October 20, 2022
Five years ago, an unheard-of combination in games came to fruition. The magnificent, beloved world of Mario joined forces with Ubisoft’s Rabbids. Together, that primary Nintendo cast actually formed perfect harmony with those silly little rabbit mascots, creating what I would argue to be one of the best tactics games on the Switch, Mario + Rabbids Kingdom Battle. Five years later and its follow-up is here in Mario + Rabbids Sparks of Hope. Once more, we have a magical and strategic adventure that is far better than it has any right to be. With a revamped movement system and deeper exploration, there’s plenty to be excited (and occasionally hesitant) about.
A Rabbid galaxy
Mario + Rabbids Sparks of Hope sees a quick reuniting of the Mario family and the Rabbids at its start. A new monolithic celestial being called Cursa is the new imposing threat across the whole galaxy. They’ve corrupted some Rabbids and spread a dark matter known as ‘The Darkmess’ everywhere they’ve touched. The crew then takes a journey into the stars, travelling between planets and restoring them to their former glory, toppling formidable foes along the way.
What was most exciting about the original Mario + Rabbids was the exciting revitalising of the Mario formula. Say what you will about Ubisoft’s rabbit mascots and their somewhat annoying vibes, but they’re a welcome mesh. Mario and much of Nintendo’s IPs are under such scrutiny and protection that sadly, I’ve found they haven’t evolved or been that exciting in more recent entries. Like its predecessor, Sparks of Hope has plenty of Mario iconography and fun exploration of its world and characters.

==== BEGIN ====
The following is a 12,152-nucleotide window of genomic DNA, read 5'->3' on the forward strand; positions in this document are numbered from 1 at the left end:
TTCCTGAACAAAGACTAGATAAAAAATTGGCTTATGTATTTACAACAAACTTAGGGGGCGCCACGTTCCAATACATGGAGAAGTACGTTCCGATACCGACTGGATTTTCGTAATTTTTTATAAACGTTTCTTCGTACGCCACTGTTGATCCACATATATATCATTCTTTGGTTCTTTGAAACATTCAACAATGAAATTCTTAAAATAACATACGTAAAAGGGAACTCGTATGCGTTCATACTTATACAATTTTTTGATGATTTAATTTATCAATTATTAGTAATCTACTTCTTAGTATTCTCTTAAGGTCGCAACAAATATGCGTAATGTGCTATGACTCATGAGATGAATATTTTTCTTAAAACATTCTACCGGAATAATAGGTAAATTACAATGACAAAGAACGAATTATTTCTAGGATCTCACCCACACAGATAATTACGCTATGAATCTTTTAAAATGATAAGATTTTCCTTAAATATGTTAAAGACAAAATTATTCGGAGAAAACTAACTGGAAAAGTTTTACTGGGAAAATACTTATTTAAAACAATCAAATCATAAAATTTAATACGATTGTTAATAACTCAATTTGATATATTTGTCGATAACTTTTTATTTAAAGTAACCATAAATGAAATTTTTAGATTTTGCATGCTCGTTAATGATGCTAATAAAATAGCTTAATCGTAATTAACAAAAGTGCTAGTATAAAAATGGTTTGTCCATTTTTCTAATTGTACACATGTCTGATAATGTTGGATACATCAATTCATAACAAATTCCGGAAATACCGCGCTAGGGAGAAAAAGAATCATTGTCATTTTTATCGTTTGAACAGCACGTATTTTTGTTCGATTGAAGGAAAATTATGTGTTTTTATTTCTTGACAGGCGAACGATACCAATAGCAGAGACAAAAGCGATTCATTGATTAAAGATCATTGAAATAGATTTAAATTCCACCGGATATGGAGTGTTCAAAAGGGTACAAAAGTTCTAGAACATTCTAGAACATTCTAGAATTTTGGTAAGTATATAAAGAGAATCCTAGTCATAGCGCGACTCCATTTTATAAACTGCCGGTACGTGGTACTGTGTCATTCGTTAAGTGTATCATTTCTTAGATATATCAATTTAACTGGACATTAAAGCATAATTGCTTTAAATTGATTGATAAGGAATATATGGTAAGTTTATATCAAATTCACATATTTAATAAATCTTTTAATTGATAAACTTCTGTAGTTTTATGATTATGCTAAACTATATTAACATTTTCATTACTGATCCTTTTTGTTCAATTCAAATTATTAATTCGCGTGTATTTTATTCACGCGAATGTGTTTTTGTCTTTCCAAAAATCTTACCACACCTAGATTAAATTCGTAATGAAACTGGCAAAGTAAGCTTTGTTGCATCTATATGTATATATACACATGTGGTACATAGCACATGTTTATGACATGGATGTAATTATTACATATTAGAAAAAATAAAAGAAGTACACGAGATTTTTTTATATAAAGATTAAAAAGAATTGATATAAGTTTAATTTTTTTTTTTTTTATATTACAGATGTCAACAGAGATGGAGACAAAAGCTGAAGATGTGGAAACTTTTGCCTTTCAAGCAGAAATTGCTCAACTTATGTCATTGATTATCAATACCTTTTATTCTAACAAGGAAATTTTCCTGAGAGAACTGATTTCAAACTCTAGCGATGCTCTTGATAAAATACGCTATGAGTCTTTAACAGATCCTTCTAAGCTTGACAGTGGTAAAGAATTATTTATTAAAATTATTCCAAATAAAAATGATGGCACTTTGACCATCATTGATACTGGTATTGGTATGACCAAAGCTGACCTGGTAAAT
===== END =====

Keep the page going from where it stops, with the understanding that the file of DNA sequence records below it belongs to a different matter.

Mario, Peach, Luigi and each of their Rabbid form counterparts return. Joining them for the journey are new playable characters in Rabbid Rosalina and a new original Rabbid by the name of Edge. Picture a Shadow the Hedgehog attitude, complete with punk attire and jet-black hair with green frosted tips. The duo are welcome and gel well with the rest of the cast. Edge is an intriguing character with her own motivations and reasons for teaming up with the rest. Rabbid Rosalina fits just as well as Sparks of Hope takes some iconography from Mario Galaxy. They maintain an adoration for the original Rosalina, despite her never showing her face. Similarly, one of the important collectibles in-game is Starbits, while Sparks, a hybrid of Lumas and Rabbids that play into perks and abilities (more on that later), play a vital role as well.
Without hyperbole, this is the most exciting stuff Nintendo is doing with the Mario property these days. It feels like the Super Mario RPG days. Each member has weaponry, whether it’s Peach’s devastating shotgun and umbrella hybrid or Edge’s throwable sword. Party members can be switched in and out in-between battles and come with their own customisation. It even does that charming thing that Mario RPGs often do: Bowser joins the fray, teaming up to defeat the bigger evil.
There’s also just a generous amount of cutscenes. It’s cute and warm seeing Rabbid Peach being a slacker influencer type, obsessed with taking selfies. Mario and co all together again is always welcome and this meshing of worlds still works well. It’s some of the best animation work done in recent memory for Mario games and is in good fidelity for the Switch, an ever-aging console at this point.